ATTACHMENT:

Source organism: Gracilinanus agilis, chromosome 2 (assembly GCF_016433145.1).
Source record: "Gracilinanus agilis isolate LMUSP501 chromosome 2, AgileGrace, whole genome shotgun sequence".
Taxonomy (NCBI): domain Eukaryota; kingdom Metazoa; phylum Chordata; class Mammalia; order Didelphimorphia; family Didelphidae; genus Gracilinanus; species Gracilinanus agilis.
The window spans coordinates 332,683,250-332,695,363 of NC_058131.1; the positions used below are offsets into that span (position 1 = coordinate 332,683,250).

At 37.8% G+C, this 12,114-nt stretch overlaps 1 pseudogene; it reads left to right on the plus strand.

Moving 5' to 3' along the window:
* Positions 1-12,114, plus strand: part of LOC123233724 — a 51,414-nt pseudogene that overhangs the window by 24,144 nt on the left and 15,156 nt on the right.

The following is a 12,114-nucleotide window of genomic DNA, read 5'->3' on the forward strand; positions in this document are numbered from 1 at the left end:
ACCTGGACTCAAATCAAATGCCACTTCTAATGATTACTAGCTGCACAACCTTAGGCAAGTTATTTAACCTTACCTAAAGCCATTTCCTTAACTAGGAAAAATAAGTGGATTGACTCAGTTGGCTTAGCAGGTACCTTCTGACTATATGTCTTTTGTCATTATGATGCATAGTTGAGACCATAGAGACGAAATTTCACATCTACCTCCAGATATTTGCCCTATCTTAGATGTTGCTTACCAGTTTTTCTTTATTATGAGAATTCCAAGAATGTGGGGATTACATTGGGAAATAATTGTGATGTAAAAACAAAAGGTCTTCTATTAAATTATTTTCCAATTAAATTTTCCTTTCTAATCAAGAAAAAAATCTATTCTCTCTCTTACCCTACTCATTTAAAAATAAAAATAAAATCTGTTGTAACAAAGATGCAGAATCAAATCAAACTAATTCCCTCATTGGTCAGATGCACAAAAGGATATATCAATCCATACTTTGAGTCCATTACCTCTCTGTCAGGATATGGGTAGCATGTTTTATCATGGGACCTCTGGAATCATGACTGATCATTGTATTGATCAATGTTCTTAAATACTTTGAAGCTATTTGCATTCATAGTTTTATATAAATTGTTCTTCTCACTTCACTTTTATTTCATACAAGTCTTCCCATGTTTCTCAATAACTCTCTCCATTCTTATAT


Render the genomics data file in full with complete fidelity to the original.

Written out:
Source organism: Gracilinanus agilis, chromosome 2 (assembly GCF_016433145.1).
Source record: "Gracilinanus agilis isolate LMUSP501 chromosome 2, AgileGrace, whole genome shotgun sequence".
Taxonomy (NCBI): domain Eukaryota; kingdom Metazoa; phylum Chordata; class Mammalia; order Didelphimorphia; family Didelphidae; genus Gracilinanus; species Gracilinanus agilis.
The window spans coordinates 332,683,250-332,695,363 of NC_058131.1; the positions used below are offsets into that span (position 1 = coordinate 332,683,250).

At 37.8% G+C, this 12,114-nt stretch overlaps 1 pseudogene; it reads left to right on the plus strand.

Moving 5' to 3' along the window:
* Positions 1-12,114, plus strand: part of LOC123233724 — a 51,414-nt pseudogene that overhangs the window by 24,144 nt on the left and 15,156 nt on the right.

The following is a 12,114-nucleotide window of genomic DNA, read 5'->3' on the forward strand; positions in this document are numbered from 1 at the left end:
ACCTGGACTCAAATCAAATGCCACTTCTAATGATTACTAGCTGCACAACCTTAGGCAAGTTATTTAACCTTACCTAAAGCCATTTCCTTAACTAGGAAAAATAAGTGGATTGACTCAGTTGGCTTAGCAGGTACCTTCTGACTATATGTCTTTTGTCATTATGATGCATAGTTGAGACCATAGAGACGAAATTTCACATCTACCTCCAGATATTTGCCCTATCTTAGATGTTGCTTACCAGTTTTTCTTTATTATGAGAATTCCAAGAATGTGGGGATTACATTGGGAAATAATTGTGATGTAAAAACAAAAGGTCTTCTATTAAATTATTTTCCAATTAAATTTTCCTTTCTAATCAAGAAAAAAATCTATTCTCTCTCTTACCCTACTCATTTAAAAATAAAAATAAAATCTGTTGTAACAAAGATGCAGAATCAAATCAAACTAATTCCCTCATTGGTCAGATGCACAAAAGGATATATCAATCCATACTTTGAGTCCATTACCTCTCTGTCAGGATATGGGTAGCATGTTTTATCATGGGACCTCTGGAATCATGACTGATCATTGTATTGATCAATGTTCTTAAATACTTTGAAGCTATTTGCATTCATAGTTTTATATAAATTGTTCTTCTCACTTCACTTTTATTTCATACAAGTCTTCCCATGTTTCTCAATAACTCTCTCCATTCTTATAT